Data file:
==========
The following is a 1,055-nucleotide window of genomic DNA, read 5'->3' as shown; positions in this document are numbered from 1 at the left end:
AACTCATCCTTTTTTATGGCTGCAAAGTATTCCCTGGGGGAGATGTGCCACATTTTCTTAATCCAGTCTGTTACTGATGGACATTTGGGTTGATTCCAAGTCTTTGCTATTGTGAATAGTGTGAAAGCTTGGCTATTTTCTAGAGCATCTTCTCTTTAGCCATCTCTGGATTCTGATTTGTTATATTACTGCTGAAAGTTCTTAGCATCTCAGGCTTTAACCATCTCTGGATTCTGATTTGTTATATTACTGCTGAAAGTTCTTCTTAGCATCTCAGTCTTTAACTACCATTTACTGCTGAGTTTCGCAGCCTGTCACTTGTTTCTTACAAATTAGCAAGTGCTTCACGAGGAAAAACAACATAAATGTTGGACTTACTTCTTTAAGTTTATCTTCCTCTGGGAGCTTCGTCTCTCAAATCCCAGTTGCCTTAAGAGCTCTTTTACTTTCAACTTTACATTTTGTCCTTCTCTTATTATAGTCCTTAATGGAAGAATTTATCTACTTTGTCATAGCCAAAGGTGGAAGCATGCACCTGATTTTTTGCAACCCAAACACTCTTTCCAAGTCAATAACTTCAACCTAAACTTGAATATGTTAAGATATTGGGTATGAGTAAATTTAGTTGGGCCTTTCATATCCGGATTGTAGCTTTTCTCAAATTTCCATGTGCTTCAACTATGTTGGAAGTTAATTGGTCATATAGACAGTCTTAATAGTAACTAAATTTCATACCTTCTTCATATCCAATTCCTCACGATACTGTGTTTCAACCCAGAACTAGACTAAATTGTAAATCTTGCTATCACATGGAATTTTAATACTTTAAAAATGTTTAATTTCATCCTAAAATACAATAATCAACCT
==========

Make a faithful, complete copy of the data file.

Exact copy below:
The following is a 1,055-nucleotide window of genomic DNA, read 5'->3' as shown; positions in this document are numbered from 1 at the left end:
AACTCATCCTTTTTTATGGCTGCAAAGTATTCCCTGGGGGAGATGTGCCACATTTTCTTAATCCAGTCTGTTACTGATGGACATTTGGGTTGATTCCAAGTCTTTGCTATTGTGAATAGTGTGAAAGCTTGGCTATTTTCTAGAGCATCTTCTCTTTAGCCATCTCTGGATTCTGATTTGTTATATTACTGCTGAAAGTTCTTAGCATCTCAGGCTTTAACCATCTCTGGATTCTGATTTGTTATATTACTGCTGAAAGTTCTTCTTAGCATCTCAGTCTTTAACTACCATTTACTGCTGAGTTTCGCAGCCTGTCACTTGTTTCTTACAAATTAGCAAGTGCTTCACGAGGAAAAACAACATAAATGTTGGACTTACTTCTTTAAGTTTATCTTCCTCTGGGAGCTTCGTCTCTCAAATCCCAGTTGCCTTAAGAGCTCTTTTACTTTCAACTTTACATTTTGTCCTTCTCTTATTATAGTCCTTAATGGAAGAATTTATCTACTTTGTCATAGCCAAAGGTGGAAGCATGCACCTGATTTTTTGCAACCCAAACACTCTTTCCAAGTCAATAACTTCAACCTAAACTTGAATATGTTAAGATATTGGGTATGAGTAAATTTAGTTGGGCCTTTCATATCCGGATTGTAGCTTTTCTCAAATTTCCATGTGCTTCAACTATGTTGGAAGTTAATTGGTCATATAGACAGTCTTAATAGTAACTAAATTTCATACCTTCTTCATATCCAATTCCTCACGATACTGTGTTTCAACCCAGAACTAGACTAAATTGTAAATCTTGCTATCACATGGAATTTTAATACTTTAAAAATGTTTAATTTCATCCTAAAATACAATAATCAACCT